Sandy Brown, MD

Disclosures

January 25, 2007

It started as a pain by my left scapula, which I wrote off as a muscle spasm. But, despite heat, rest, and tincture of time, it didn't go away. Instead, it spread down my left shoulder and into both my arm and hand. Eventually, it caused my first 3 fingers to tingle. After it persisted for several weeks without letup, I realized that this was not a mere muscle injury; this was full-on radiculitis. Somehow, calling it a "pinched nerve," as my patients did, did not do it any justice. This was really painful. . . and worrisome.

As I only had major medical health insurance, I groveled before Michelle, the MRI tech, to ask for a cervical MRI on the q.t. She was happy to oblige. "Those MRs are too darn expensive anyhow!" she exclaimed.

The study revealed some foraminal narrowing at the C5-6 level and some osteophytes, but little else in the way of pathology. "Hey," I said to Russ, the radiologist, "Little old ladies have worse spines than mine and they don't have my symptoms." "I know," Russ said. "Sometimes, the x-rays don't explain the whole clinical picture. But these are definitely not normal. At least there aren't any bulging or herniated disks. Why don't you let another clinician see the x-rays and give you an exam?"

That was an excellent idea. I emailed Richard, our local neurologist, and told him about my symptoms. I was slightly apprehensive, as Richard was usually somewhat dogmatic in his approach and liked things done his way, but why not get his opinion? This was within his bailiwick, wasn't it? He called me in, examined me, and concluded that I had C5-C6 radiculitis. "So how do I get better?" I asked. Richard's regimen was to wear a rigid cervical collar 24/7 and do halter traction for 4 hours a day -- an hour on, an hour off. "Wow, that's pretty radical, isn't it," I said. "That's what you have to do to avoid surgery," he explained. "Plus, it may not even work. Let's give it a month".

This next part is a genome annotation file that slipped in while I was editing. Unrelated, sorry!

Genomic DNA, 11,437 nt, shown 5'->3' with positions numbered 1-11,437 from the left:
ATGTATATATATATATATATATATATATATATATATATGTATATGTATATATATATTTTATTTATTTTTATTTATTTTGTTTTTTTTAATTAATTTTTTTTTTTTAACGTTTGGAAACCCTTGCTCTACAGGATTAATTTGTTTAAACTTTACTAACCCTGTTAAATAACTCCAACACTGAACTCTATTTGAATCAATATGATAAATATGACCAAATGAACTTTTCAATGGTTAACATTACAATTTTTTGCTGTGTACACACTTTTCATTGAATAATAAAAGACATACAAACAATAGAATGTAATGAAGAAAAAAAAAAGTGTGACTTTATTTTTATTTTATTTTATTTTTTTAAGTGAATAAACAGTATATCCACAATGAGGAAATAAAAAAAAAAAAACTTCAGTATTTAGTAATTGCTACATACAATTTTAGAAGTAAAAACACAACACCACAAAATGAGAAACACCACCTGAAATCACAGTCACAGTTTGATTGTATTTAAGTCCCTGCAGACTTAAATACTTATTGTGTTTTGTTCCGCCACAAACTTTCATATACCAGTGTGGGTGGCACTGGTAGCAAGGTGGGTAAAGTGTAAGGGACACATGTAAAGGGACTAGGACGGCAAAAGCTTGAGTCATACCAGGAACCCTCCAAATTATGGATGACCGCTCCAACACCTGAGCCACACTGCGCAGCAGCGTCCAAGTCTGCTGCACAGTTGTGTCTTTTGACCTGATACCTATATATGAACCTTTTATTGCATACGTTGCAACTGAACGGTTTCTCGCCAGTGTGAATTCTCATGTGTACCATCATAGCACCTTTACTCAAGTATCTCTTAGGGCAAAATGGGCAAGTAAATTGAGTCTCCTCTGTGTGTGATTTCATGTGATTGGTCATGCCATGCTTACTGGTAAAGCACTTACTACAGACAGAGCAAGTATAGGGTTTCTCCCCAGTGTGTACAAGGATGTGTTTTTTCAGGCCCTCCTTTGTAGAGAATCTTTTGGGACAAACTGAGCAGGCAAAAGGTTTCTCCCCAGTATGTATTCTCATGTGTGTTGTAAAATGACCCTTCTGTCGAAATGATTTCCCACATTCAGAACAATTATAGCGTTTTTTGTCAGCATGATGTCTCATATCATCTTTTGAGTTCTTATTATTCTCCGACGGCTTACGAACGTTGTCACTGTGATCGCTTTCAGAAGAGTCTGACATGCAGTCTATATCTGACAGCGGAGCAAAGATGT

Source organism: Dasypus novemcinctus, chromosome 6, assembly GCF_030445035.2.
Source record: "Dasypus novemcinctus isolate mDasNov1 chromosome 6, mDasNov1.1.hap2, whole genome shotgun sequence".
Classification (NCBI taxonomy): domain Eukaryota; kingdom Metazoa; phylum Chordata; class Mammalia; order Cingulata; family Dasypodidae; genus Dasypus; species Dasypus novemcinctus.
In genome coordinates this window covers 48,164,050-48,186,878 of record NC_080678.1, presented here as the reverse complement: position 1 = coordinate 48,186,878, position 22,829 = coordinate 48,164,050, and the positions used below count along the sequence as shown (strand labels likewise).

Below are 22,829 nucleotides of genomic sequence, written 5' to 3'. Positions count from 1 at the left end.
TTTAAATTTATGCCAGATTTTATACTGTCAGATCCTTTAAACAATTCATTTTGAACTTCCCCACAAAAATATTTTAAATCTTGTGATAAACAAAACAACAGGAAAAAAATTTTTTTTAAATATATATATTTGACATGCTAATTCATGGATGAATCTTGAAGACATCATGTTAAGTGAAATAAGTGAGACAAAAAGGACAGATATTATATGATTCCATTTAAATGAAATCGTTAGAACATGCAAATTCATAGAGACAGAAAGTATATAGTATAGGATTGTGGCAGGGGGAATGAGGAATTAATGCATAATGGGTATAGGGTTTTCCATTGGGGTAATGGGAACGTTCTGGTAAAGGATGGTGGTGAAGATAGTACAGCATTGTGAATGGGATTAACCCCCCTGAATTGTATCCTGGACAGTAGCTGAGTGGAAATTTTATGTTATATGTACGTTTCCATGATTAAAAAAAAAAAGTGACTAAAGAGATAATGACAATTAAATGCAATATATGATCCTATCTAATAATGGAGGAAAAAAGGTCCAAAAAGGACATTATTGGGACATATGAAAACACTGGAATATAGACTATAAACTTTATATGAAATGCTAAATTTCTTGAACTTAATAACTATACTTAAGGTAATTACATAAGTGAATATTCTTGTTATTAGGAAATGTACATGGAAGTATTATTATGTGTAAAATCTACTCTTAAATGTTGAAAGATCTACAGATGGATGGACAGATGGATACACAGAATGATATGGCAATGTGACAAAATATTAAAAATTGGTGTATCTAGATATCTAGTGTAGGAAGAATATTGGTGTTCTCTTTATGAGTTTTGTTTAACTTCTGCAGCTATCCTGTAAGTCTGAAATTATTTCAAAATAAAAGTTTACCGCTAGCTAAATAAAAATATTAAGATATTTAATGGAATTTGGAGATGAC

I lasted a day. Besides being extreme, it just wasn't doable for me, with my schedule of going to work and seeing patients. And, like a proactive patient, I was asking other doctors what I should do -- neurologists, orthopaedists, neurosurgeons -- whoever would listen. No one else told me to do what Richard had prescribed. In fact, everyone's advice was so completely different, I could only surmise that there was no true standard of care for my condition. Between intermittent hangings and keeping my neck in a brace when it ached, I tried massage, heat, ice, Yoga, physical therapy, acupuncture, and chiropractic manipulation. I also took many drugs: NSAIDs [nonsteroidal anti-inflammatory drugs], Neurontin, Flexeril, and an occasional Vicodin. Nothing helped, although I sensed things were improving. I wasn't sure what to ascribe it to, but I knew it wasn't from overusing the collar or excessive traction.

Two weeks later, Richard called to see how I was doing. "Pretty good," I said. "It doesn't hurt to move my head from side to side anymore." As soon as I said it, I regretted it. "Why are you moving your head?" Richard asked. "You're supposed to be in the collar." It took a bit of quick thinking to qualify that I meant when I moved my head while showering. Somehow, I couldn't summon up the courage to tell Richard his treatment was medieval, and not supported in any literature I could find. "Keep it up, Sandy, and you'll be back on your dirt bike soon." He laughed. "Yeah, right," I thought. "It'll take me a month to get back the muscle tone in my neck when I take off this collar I'm using for a crutch."

A week later, while going to the hospital mail room and minus my collar, I caught sight of Richard heading my way. He hadn't seen me yet, so this was my opportunity to tell him that I had failed his treatment plan or. . . dart into the bathroom. When I got to the office I told Dalia, my office manager, what had happened. She laughed. "You didn't want to get a lecture from your doctor, so you hid from him rather than get busted. That's pretty funny, Dr. Brown." "Yeah", I admitted, "I'm a real wuss. Now I know how my patients feel when I catch them smoking cigarettes -- unless they see me first!"

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